That includes, like, a story and stuff. Remember the space race of the ‘60s that culminated with the moon landing of 1969? Turns out that was all the result of an Autobot spacecraft that crash-landed on the moon a few years earlier. This discovery was kept under wraps for a long time... even as the events of the first two films unfurled, which makes Optimus Prime none too happy. But he is now able to revive Sentinel Prime (voiced perfectly by Leonard Nimoy), the Autobots’ long-lost former leader and creator of some of their most prized technology. Meanwhile, the Decepticons, still led by Megatron, have been licking their wounds and biding their time to strike again... which of course they eventually do, with a few surprises up their robotic sleeves, including the deadly Shockwave, who kicks serious ass. Also meanwhile: Sam Witwicky (gigantic douche Shia LaBeouf, whose career will hopefully implode now that this series is done) has graduated college and is struggling to find a job, despite being a two-time hero of humanity, a fact that really sticks in his craw. But at least he has a new super-hot girlfriend, played by Rosie Huntington-Whitely, whose accent and lips help ease the pain of Megan Fox’s dismissal, and who doesn’t help Sam’s inferiority complex by making more money than him and having a cushy job with a pretentious, sleazy boss (Patrick Dempsey). Back for more fun & games are John Turturro, once again acting as if he’s in a whole other movie, and Josh Duhamel and Tyrese Gibson as soldiers who don’t have much to do other than run around and watch the robots kick each other’s ass. (Actually, that’s not entirely true -- the human soldiers DO get one pretty cool moment during the final battle. America, Fuck Yeah!) Somehow, Michael Bay convinced Frances McDormand and John Malkovich to be in this movie as the Secretary of Defense and Sam’s megalomaniacal boss, respectively -- seeing them is surreal, but they both add their own brand of screen presence and it works. Ken Jeong also makes a bizarre appearance, and Sam’s crazy parents are back for some comic moments, which is cool because they are strangely hilarious.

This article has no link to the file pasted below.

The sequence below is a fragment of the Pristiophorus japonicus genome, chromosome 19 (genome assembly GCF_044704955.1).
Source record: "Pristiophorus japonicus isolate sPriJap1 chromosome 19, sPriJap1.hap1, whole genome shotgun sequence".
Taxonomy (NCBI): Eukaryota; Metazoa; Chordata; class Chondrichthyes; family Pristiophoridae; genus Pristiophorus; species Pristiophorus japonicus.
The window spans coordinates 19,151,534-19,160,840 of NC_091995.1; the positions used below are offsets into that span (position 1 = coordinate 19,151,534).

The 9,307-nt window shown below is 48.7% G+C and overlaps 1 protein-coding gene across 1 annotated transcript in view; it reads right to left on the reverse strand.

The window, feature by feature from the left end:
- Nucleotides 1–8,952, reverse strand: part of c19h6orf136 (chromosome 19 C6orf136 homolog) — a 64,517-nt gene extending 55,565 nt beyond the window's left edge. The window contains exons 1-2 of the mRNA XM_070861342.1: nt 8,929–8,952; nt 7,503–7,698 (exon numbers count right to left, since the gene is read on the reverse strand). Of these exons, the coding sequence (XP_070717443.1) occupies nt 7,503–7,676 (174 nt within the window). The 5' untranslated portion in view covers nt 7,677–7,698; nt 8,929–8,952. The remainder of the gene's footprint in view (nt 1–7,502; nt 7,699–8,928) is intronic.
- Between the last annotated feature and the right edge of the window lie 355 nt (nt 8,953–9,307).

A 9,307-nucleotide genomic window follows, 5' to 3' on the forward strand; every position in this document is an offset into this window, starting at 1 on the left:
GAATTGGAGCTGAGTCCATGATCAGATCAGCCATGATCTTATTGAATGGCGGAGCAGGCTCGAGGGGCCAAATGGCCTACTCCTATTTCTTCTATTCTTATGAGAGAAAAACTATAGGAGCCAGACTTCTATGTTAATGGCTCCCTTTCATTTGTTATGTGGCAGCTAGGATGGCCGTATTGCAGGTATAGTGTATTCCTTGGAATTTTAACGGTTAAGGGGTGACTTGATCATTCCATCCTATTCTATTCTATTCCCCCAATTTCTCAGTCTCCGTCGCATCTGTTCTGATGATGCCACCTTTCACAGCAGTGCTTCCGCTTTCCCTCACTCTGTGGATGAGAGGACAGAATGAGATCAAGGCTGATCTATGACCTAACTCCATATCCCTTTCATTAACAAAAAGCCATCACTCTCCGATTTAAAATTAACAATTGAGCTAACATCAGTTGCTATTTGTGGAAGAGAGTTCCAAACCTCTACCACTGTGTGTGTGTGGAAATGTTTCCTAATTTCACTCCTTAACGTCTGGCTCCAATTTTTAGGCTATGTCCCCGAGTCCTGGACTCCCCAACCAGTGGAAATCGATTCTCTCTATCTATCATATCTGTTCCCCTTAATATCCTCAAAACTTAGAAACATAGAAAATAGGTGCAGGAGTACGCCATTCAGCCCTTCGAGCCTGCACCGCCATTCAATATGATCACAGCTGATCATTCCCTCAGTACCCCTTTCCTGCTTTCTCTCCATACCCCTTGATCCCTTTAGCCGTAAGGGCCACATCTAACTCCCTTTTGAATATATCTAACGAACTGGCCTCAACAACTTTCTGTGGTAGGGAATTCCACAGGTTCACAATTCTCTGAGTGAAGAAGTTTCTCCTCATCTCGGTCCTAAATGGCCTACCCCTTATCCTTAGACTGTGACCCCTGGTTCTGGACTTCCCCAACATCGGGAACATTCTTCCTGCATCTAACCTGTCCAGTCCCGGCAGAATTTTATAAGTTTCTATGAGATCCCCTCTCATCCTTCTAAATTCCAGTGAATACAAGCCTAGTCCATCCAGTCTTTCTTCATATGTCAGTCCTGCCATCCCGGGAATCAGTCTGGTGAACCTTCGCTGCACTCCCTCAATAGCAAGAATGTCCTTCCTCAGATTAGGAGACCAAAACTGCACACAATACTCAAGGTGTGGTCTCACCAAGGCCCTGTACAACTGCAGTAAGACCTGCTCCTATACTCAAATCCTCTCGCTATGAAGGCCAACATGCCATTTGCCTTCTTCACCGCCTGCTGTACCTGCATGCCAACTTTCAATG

What it all boils down to is this: Do you like TRANSFORMERS? Do you want to see TRANSFORMERS bash the ever-loving shit out of each other and lay waste to a major American city for a solid hour? Do you want to applaud and cheer and go “HOLY SHIT!” many, many times? Then, my friends, TRANSFORMERS: DARK OF THE MOON is for you. See it on the biggest, loudest screen you can find. Hell, even spring for 3D if you’ve got a few extra bucks in your pocket -- it’s probably the second-best use of the technology in a live-action movie after AVATAR (though in this case, I think it’s more the events that we are seeing in 3D that are eye-popping, not so much the 3D itself). Pound for pound, it’s clearly the best of the trilogy and some of the best work of Michael Bay’s career. Some might consider that light praise -- but those people, along with all other haters and curmudgeons and killjoys and negative nancies, can go F themselves. TRANSFORMERS, rule!